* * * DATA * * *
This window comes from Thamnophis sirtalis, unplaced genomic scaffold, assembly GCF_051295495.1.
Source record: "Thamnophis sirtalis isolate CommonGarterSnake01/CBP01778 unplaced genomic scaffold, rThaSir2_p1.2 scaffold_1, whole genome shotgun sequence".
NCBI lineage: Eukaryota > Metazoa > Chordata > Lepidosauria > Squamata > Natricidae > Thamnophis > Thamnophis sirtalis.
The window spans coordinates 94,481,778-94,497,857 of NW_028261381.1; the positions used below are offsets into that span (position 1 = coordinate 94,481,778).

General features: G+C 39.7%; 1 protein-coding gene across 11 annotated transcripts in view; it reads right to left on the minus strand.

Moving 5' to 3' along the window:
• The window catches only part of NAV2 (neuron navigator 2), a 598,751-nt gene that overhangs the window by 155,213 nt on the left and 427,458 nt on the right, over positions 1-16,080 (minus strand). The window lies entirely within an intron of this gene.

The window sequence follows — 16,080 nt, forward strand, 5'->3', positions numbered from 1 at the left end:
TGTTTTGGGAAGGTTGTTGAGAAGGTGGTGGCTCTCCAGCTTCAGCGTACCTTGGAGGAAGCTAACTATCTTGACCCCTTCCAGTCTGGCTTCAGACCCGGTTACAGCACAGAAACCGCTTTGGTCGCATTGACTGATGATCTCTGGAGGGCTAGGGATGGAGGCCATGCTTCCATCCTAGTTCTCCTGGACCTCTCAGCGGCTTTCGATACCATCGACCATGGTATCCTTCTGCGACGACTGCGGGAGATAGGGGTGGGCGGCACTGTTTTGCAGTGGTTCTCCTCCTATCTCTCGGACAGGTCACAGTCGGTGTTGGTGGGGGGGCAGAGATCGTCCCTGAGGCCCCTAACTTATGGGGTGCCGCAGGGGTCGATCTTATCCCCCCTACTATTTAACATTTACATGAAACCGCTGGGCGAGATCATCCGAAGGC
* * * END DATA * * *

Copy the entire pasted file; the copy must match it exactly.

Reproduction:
This window comes from Thamnophis sirtalis, unplaced genomic scaffold, assembly GCF_051295495.1.
Source record: "Thamnophis sirtalis isolate CommonGarterSnake01/CBP01778 unplaced genomic scaffold, rThaSir2_p1.2 scaffold_1, whole genome shotgun sequence".
NCBI lineage: Eukaryota > Metazoa > Chordata > Lepidosauria > Squamata > Natricidae > Thamnophis > Thamnophis sirtalis.
The window spans coordinates 94,481,778-94,497,857 of NW_028261381.1; the positions used below are offsets into that span (position 1 = coordinate 94,481,778).

General features: G+C 39.7%; 1 protein-coding gene across 11 annotated transcripts in view; it reads right to left on the minus strand.

Moving 5' to 3' along the window:
• The window catches only part of NAV2 (neuron navigator 2), a 598,751-nt gene that overhangs the window by 155,213 nt on the left and 427,458 nt on the right, over positions 1-16,080 (minus strand). The window lies entirely within an intron of this gene.

The window sequence follows — 16,080 nt, forward strand, 5'->3', positions numbered from 1 at the left end:
TGTTTTGGGAAGGTTGTTGAGAAGGTGGTGGCTCTCCAGCTTCAGCGTACCTTGGAGGAAGCTAACTATCTTGACCCCTTCCAGTCTGGCTTCAGACCCGGTTACAGCACAGAAACCGCTTTGGTCGCATTGACTGATGATCTCTGGAGGGCTAGGGATGGAGGCCATGCTTCCATCCTAGTTCTCCTGGACCTCTCAGCGGCTTTCGATACCATCGACCATGGTATCCTTCTGCGACGACTGCGGGAGATAGGGGTGGGCGGCACTGTTTTGCAGTGGTTCTCCTCCTATCTCTCGGACAGGTCACAGTCGGTGTTGGTGGGGGGGCAGAGATCGTCCCTGAGGCCCCTAACTTATGGGGTGCCGCAGGGGTCGATCTTATCCCCCCTACTATTTAACATTTACATGAAACCGCTGGGCGAGATCATCCGAAGGC